Look, if the “default” sex in our world was, say, putting peanuts up our noses, way more people would be doing that or wanting that than people who are doing that or want to now. When anything is set up as a norm, or as the definitive Thing to Be Doing, then a lot of people are going to want that thing, probably more than would want to do it if it wasn’t.

Most importantly, I think, concern with what’s “normal,” “typical,” or “usual” when it comes to human sexuality is a lot less useful and helpful than it can seem. Even calling anything one of those words accurately is always iffy. I say this a lot, but if we know anything at all about human sexuality by now, we know that what’s most normal isn’t everyone being the same, but diversity. When it comes to the sexualities and sexual lives of the billions of people there are in the world, we know that what people do and don’t do, like, and don’t like is much, much more diverse than it’s usually assumed to be or presented as. What’s normal is diversity, not everyone doing the same thing, or doing the same things the same ways.

What we also know by now is that when people go about their sex lives in a way where they’re focused more or only on what they think they’re supposed to do or want than focused on what they actually want it usually doesn’t lead to the healthiest, happiest, most satisfying and enriching sexual lives. Sexual expression is a very personal, individual expression, just like art or the way we talk. What sex is really, ideally, supposed to be about is who we uniquely are sexually, and when sex includes partners, who we each are ourselves and who we are, again, uniquely, together. That’s the way of approaching sex that people tend to most enjoy and find benefits them and their lives most, not trying to be “normal.” That’s also what tends to make sex be anything but a total bore.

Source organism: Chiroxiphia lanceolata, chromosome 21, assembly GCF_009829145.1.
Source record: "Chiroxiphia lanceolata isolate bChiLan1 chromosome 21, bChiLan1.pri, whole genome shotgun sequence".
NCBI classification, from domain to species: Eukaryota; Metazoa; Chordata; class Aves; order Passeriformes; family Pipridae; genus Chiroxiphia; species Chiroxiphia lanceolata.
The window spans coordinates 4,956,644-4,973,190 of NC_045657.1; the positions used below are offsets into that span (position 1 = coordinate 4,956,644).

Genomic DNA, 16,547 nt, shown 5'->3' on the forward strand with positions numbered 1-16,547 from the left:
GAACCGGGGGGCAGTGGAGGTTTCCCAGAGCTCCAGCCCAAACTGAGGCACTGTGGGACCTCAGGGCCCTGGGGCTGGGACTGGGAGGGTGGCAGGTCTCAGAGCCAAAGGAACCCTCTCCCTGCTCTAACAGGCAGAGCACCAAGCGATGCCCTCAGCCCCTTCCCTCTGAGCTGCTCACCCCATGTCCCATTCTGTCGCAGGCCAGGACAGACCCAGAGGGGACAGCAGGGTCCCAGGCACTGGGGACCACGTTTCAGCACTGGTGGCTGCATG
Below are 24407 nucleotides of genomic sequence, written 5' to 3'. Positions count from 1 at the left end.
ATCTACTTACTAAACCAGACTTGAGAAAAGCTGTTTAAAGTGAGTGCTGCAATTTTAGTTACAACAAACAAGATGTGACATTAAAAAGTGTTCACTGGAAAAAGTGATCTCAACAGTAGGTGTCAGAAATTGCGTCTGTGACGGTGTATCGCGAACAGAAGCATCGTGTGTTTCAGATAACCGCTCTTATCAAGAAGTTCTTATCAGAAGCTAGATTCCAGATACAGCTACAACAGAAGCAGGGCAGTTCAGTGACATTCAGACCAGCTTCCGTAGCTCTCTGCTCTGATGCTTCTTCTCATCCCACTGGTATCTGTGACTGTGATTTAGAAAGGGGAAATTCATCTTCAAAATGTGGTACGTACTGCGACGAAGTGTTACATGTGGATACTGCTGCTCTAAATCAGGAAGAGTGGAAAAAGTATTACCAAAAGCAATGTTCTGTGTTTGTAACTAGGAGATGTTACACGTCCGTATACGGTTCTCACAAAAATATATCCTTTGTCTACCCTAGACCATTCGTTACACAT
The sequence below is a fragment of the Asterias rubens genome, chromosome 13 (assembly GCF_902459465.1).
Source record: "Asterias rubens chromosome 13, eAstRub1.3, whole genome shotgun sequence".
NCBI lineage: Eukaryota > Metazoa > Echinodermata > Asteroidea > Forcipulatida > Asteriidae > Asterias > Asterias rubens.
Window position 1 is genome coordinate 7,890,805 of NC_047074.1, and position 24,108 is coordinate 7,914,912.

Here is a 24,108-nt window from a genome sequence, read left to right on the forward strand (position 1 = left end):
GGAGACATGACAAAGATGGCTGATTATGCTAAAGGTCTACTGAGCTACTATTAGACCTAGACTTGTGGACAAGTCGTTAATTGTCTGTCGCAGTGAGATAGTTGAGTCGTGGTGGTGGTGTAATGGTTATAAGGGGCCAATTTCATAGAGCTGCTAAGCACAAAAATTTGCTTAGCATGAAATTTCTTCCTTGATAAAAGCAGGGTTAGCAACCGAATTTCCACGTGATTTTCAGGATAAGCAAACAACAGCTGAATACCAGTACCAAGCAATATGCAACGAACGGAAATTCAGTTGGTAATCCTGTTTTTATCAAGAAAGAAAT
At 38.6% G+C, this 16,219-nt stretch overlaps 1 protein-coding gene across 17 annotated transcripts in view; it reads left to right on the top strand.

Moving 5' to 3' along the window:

That all said, I do want to talk a little about aversion. Aversion is a word for a feeling we have, about anything, which is an extreme dislike or disinclination. Aversion is a different feeling than apathy or disinterest. And because we like or want to do one thing doesn’t have to mean we feel an aversion to something else, and also isn’t usually because we feel an aversion to something else.

Aversion usually is something we want to resolve or at least have some understanding of. Not because we have to want, like, or do anything we feel an aversion to; we don’t. In other words, what I’m not saying is that someone has to “fix” themselves to make themselves like, want, or do what they feel an aversion to. Rather, we usually want to resolve it because feelings of aversion are very uncomfortable, cause people distress, and usually come from somewhere: from something we usually do need to work out or at least identify.

For example, often feelings of aversion come from some kind of trauma. With and around sex, having experienced sexual abuse, assault, or shaming are common causes of sexual aversion. For instance, some people who were raised with strong messages about how their genitals or sex are sinful or evil or gross or off-limits experience sexual aversion as a result (either on the whole, or just around certain activities). Some people who have been sexually abused or assaulted find they feel aversion to the idea or experience of consensual sexual activities which were the activities involved—without consent—when they were abused or assaulted. You can probably understand why that might happen for anyone with those experiences.